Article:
Here's what to expect when you go to get your COVID-19 vaccine
Patients shed tears of joy, sorrow and relief, says UHN president Kevin Smith
Before she got her first dose of the Pfizer-BioNTech COVID-19 vaccine last week, Vivian Musni was issued some strict instructions by her kids.
"They told me like, 'Mommy, can you just take a picture? I want to see,'" said Musni, who works in administrative support at Altum Health in Toronto.
She got her shot — and her photo — at the University Health Network vaccine clinic in Toronto's MaRS Centre.
"It feels great … I'm so excited to just let them know that Mommy's safe," she told The Current's Matt Galloway, who visited the site last week.
The clinic is one of three run by UHN, which has vaccinated more than 50,000 people since mid-December.
Kevin Smith, president and CEO of UHN, said those months have been filled with excitement, hope, and "a lot of tears, often tears of joy, but not always."
"Our long-term care colleagues, when they are coming in, their tears are often related to the people they lost," he said.
There have also been tears of relief from front-line workers who have been "scared going home every night, worrying about bringing this disease to their families," he said.
What to expect on V-Day
Anyone arriving at the clinic is screened for COVID-19 symptoms before entering to protect everyone from the spread of the virus. After completing paperwork at reception, the patient is then directed to a booth where the vaccine is administered, by a nurse.
"Everyone is different, but everyone wants to take pictures," said registered nurse Jasmine Zerari, who has been administering vaccinations at the site since January.
She said the people she's helped "are really excited to get it, and feel really lucky."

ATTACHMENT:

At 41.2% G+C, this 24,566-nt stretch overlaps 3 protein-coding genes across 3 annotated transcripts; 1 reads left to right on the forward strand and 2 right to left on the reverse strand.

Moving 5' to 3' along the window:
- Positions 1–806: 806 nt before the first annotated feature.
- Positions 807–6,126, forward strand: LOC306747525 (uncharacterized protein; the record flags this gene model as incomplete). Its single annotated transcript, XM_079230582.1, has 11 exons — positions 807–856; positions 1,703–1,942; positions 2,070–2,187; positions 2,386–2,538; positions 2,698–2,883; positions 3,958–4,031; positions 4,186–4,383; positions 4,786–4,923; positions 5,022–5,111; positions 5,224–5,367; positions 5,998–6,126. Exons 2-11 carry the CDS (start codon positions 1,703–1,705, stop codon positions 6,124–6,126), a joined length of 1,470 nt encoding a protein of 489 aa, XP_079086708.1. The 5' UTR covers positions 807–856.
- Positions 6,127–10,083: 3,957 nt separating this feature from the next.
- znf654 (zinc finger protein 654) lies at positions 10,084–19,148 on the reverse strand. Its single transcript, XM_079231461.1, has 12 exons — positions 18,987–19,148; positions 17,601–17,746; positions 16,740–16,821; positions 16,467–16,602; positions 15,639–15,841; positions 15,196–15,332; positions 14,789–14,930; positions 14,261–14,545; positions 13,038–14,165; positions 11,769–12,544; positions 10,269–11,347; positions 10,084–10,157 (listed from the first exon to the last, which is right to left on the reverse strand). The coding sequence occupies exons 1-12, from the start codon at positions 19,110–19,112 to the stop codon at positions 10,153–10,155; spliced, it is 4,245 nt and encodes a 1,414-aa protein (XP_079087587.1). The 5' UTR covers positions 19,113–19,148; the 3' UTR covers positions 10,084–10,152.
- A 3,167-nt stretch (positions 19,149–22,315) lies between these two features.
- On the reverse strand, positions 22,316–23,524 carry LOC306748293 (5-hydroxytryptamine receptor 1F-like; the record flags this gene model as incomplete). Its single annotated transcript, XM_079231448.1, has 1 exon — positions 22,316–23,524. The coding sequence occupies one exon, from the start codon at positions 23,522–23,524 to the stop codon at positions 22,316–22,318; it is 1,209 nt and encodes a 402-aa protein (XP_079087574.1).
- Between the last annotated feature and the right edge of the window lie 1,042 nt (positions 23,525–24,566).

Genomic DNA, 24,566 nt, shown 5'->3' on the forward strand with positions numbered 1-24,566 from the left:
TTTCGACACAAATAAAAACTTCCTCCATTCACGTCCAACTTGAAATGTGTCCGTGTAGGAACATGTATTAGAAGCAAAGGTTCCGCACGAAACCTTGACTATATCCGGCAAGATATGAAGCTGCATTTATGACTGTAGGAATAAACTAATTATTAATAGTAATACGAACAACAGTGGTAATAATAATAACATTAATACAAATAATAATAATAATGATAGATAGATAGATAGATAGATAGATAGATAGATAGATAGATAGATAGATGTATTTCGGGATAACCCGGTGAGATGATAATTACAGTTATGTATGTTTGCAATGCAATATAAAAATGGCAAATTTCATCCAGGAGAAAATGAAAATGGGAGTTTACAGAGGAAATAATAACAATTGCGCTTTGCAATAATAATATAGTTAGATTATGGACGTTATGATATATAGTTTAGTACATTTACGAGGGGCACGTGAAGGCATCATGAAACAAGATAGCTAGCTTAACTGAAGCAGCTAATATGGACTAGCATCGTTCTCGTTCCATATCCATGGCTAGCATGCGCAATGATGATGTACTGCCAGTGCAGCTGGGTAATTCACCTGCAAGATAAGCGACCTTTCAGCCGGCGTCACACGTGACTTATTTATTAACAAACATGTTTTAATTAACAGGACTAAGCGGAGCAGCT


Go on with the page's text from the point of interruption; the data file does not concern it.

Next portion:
Zerari said she tries to make the experience as comfortable as possible so people won't have any qualms about coming back for their next dose.
Once the shot is given, patients are handed a slip of paper with the exact timing, and moved to a socially distanced waiting area. They are asked to spend 15 minutes under observation, and to alert staff if they start to feel any adverse effects.
Smith said the clinic has had "almost no one with a reaction," and the reactions they have seen "have been very modest."
After the observation period, the patient is free to go. On the way out, they're given information about adverse reactions, scheduling their next dose, and a document confirming their vaccination.
From start to finish, appointments can be as quick as 30 minutes.
UHN is one of 19 hospital sites in Ontario currently offering vaccines to key populations, as determined by the government of Ontario and City of Toronto. So far, the UHN program offers Pfizer-BioNTech vaccines on site, while mobile health teams bring Moderna vaccines out to long-term care homes.
While the UHN sites are among the first, the vaccination experience across the country could end up being quite similar, said Emily Musing, chief patient safety officer at UHN.
Musing said UHN has compiled a "playbook" from the experience of setting up one of the first mass vaccination sites.
"We've shared it with other hospitals and we've shared that with Toronto Public Health so that other individuals don't have to start from scratch," she said.
'We don't shake it'
Before those shots can reach the arms of Canadians, they need to be prepped in the on-site pharmacy.